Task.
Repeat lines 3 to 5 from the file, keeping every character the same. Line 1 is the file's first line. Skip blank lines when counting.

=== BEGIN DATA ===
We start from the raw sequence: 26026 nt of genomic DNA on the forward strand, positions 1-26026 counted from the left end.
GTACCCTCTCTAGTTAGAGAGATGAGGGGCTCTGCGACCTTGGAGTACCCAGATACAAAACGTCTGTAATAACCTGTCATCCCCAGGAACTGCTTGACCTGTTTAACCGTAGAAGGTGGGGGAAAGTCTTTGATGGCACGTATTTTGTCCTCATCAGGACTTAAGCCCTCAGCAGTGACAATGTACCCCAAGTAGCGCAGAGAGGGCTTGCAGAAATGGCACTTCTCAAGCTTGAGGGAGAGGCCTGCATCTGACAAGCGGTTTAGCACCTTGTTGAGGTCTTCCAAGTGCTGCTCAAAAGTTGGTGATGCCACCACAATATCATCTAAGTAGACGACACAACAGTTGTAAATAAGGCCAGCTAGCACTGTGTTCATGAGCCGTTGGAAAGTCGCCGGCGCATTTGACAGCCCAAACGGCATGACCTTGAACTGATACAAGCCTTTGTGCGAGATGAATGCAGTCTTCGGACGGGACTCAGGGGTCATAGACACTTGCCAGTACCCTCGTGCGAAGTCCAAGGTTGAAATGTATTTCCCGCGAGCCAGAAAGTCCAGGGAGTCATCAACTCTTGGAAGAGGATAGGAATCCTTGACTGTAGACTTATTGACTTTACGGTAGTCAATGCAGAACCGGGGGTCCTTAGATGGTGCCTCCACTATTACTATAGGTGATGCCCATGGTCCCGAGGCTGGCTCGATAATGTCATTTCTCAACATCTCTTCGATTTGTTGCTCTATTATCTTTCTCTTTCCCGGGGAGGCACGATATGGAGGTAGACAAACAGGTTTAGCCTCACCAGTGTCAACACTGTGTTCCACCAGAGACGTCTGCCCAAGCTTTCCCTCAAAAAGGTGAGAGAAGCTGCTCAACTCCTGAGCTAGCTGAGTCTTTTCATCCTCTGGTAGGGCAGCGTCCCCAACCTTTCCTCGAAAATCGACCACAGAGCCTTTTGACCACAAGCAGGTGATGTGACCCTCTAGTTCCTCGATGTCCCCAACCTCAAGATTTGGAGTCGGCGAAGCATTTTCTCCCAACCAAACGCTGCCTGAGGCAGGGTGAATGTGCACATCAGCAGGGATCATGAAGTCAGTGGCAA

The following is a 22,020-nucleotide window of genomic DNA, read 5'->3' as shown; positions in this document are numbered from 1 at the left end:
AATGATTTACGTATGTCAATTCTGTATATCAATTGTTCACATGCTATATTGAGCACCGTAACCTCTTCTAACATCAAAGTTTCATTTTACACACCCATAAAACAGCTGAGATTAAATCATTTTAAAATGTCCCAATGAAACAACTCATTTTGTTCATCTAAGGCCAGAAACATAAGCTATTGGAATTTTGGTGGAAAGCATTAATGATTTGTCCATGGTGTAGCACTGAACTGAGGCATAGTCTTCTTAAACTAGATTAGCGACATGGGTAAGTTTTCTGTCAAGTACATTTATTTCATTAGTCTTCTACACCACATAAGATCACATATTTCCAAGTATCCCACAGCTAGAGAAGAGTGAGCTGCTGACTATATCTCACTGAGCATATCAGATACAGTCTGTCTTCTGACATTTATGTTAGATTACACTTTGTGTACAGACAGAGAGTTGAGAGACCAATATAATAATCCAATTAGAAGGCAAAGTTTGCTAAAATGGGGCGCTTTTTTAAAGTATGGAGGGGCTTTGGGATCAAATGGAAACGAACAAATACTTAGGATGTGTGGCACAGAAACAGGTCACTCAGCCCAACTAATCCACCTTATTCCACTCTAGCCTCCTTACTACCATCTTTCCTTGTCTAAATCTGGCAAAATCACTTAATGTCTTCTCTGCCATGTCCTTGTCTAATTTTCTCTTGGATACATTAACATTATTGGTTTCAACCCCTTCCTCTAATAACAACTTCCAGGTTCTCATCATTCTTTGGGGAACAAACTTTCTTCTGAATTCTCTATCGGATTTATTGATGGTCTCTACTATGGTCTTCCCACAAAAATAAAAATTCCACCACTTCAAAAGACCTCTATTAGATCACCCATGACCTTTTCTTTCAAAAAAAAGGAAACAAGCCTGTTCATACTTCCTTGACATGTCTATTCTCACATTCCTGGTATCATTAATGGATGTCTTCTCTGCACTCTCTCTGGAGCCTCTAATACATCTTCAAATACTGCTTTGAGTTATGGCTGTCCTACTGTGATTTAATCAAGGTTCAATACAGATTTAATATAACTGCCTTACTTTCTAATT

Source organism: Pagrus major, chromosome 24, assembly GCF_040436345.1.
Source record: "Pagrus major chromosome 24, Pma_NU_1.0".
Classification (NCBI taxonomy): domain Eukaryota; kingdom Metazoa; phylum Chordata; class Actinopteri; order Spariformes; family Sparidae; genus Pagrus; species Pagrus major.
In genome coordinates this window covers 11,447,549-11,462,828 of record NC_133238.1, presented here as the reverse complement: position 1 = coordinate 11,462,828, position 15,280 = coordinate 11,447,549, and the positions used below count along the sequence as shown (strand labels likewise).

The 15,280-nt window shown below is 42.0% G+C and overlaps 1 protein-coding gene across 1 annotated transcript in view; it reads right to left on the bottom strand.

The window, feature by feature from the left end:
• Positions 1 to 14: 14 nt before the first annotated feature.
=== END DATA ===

The following is a 22,020-nucleotide window of genomic DNA, read 5'->3' as shown; positions in this document are numbered from 1 at the left end:
AATGATTTACGTATGTCAATTCTGTATATCAATTGTTCACATGCTATATTGAGCACCGTAACCTCTTCTAACATCAAAGTTTCATTTTACACACCCATAAAACAGCTGAGATTAAATCATTTTAAAATGTCCCAATGAAACAACTCATTTTGTTCATCTAAGGCCAGAAACATAAGCTATTGGAATTTTGGTGGAAAGCATTAATGATTTGTCCATGGTGTAGCACTGAACTGAGGCATAGTCTTCTTAAACTAGATTAGCGACATGGGTAAGTTTTCTGTCAAGTACATTTATTTCATTAGTCTTCTACACCACATAAGATCACATATTTCCAAGTATCCCACAGCTAGAGAAGAGTGAGCTGCTGACTATATCTCACTGAGCATATCAGATACAGTCTGTCTTCTGACATTTATGTTAGATTACACTTTGTGTACAGACAGAGAGTTGAGAGACCAATATAATAATCCAATTAGAAGGCAAAGTTTGCTAAAATGGGGCGCTTTTTTAAAGTATGGAGGGGCTTTGGGATCAAATGGAAACGAACAAATACTTAGGATGTGTGGCACAGAAACAGGTCACTCAGCCCAACTAATCCACCTTATTCCACTCTAGCCTCCTTACTACCATCTTTCCTTGTCTAAATCTGGCAAAATCACTTAATGTCTTCTCTGCCATGTCCTTGTCTAATTTTCTCTTGGATACATTAACATTATTGGTTTCAACCCCTTCCTCTAATAACAACTTCCAGGTTCTCATCATTCTTTGGGGAACAAACTTTCTTCTGAATTCTCTATCGGATTTATTGATGGTCTCTACTATGGTCTTCCCACAAAAATAAAAATTCCACCACTTCAAAAGACCTCTATTAGATCACCCATGACCTTTTCTTTCAAAAAAAAGGAAACAAGCCTGTTCATACTTCCTTGACATGTCTATTCTCACATTCCTGGTATCATTAATGGATGTCTTCTCTGCACTCTCTCTGGAGCCTCTAATACATCTTCAAATACTGCTTTGAGTTATGGCTGTCCTACTGTGATTTAATCAAGGTTCAATACAGATTTAATATAACTGCCTTACTTTCTAATT

Source organism: Pagrus major, chromosome 24, assembly GCF_040436345.1.